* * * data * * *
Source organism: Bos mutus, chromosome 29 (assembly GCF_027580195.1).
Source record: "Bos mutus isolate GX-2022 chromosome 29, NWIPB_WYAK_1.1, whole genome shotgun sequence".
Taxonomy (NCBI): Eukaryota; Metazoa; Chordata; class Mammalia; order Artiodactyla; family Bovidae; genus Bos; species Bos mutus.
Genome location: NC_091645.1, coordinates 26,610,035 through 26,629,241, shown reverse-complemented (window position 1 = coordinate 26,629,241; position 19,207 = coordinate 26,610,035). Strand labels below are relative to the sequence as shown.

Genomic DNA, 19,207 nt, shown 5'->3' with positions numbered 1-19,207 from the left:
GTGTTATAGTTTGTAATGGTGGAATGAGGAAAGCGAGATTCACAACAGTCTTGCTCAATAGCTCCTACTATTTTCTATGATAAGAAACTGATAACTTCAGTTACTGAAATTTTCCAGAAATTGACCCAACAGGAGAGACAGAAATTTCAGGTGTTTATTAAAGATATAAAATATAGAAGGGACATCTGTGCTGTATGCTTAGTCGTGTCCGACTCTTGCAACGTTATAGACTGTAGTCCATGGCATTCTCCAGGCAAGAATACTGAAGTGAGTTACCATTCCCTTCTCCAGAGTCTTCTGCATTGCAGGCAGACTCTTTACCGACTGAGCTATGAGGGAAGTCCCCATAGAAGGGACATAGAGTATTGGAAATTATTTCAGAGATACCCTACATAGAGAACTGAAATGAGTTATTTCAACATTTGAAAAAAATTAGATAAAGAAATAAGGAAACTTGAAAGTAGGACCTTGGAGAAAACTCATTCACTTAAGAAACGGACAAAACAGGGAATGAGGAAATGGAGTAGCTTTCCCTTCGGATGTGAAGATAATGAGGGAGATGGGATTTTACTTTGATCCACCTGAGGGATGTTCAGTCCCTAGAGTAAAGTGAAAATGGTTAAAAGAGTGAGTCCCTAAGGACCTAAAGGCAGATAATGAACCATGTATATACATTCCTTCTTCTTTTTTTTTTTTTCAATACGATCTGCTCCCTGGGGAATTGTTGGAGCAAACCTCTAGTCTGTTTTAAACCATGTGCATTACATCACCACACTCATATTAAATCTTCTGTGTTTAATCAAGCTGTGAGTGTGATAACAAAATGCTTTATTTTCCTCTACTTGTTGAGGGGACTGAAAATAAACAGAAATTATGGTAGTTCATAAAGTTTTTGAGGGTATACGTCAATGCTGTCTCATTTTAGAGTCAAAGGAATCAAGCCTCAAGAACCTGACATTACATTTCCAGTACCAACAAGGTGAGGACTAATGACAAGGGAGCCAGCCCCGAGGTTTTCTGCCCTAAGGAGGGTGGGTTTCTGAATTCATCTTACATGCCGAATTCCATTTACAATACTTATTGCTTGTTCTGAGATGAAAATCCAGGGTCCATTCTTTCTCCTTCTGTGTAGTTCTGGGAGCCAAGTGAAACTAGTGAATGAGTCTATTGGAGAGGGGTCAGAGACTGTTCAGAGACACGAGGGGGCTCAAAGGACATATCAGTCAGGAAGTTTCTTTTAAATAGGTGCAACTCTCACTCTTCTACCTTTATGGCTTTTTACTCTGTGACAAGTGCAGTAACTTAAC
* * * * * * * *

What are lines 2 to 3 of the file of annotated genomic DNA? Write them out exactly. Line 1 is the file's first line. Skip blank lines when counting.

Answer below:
Source record: "Bos mutus isolate GX-2022 chromosome 29, NWIPB_WYAK_1.1, whole genome shotgun sequence".
Taxonomy (NCBI): Eukaryota; Metazoa; Chordata; class Mammalia; order Artiodactyla; family Bovidae; genus Bos; species Bos mutus.